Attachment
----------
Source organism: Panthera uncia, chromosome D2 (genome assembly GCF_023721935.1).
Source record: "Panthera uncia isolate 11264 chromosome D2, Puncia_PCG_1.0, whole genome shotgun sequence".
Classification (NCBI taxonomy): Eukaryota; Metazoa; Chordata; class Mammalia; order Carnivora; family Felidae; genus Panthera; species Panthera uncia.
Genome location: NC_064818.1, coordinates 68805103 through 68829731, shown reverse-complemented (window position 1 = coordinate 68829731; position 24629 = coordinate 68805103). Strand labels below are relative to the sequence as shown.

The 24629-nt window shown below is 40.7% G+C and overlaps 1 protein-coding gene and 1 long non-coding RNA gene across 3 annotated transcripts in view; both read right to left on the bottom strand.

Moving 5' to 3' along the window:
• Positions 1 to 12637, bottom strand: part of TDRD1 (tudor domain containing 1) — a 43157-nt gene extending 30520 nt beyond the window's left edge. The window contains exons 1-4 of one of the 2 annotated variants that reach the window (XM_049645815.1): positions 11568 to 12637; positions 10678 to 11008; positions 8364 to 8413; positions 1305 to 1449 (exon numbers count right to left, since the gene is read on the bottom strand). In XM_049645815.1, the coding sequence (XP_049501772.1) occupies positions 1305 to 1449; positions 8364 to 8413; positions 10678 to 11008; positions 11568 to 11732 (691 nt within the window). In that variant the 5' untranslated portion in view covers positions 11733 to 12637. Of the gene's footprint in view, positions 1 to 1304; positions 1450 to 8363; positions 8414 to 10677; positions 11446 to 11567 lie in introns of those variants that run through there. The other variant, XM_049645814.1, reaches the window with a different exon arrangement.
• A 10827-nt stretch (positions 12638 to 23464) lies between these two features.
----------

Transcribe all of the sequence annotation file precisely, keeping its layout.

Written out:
Source organism: Panthera uncia, chromosome D2 (genome assembly GCF_023721935.1).
Source record: "Panthera uncia isolate 11264 chromosome D2, Puncia_PCG_1.0, whole genome shotgun sequence".
Classification (NCBI taxonomy): Eukaryota; Metazoa; Chordata; class Mammalia; order Carnivora; family Felidae; genus Panthera; species Panthera uncia.
Genome location: NC_064818.1, coordinates 68805103 through 68829731, shown reverse-complemented (window position 1 = coordinate 68829731; position 24629 = coordinate 68805103). Strand labels below are relative to the sequence as shown.

The 24629-nt window shown below is 40.7% G+C and overlaps 1 protein-coding gene and 1 long non-coding RNA gene across 3 annotated transcripts in view; both read right to left on the bottom strand.

Moving 5' to 3' along the window:
• Positions 1 to 12637, bottom strand: part of TDRD1 (tudor domain containing 1) — a 43157-nt gene extending 30520 nt beyond the window's left edge. The window contains exons 1-4 of one of the 2 annotated variants that reach the window (XM_049645815.1): positions 11568 to 12637; positions 10678 to 11008; positions 8364 to 8413; positions 1305 to 1449 (exon numbers count right to left, since the gene is read on the bottom strand). In XM_049645815.1, the coding sequence (XP_049501772.1) occupies positions 1305 to 1449; positions 8364 to 8413; positions 10678 to 11008; positions 11568 to 11732 (691 nt within the window). In that variant the 5' untranslated portion in view covers positions 11733 to 12637. Of the gene's footprint in view, positions 1 to 1304; positions 1450 to 8363; positions 8414 to 10677; positions 11446 to 11567 lie in introns of those variants that run through there. The other variant, XM_049645814.1, reaches the window with a different exon arrangement.
• A 10827-nt stretch (positions 12638 to 23464) lies between these two features.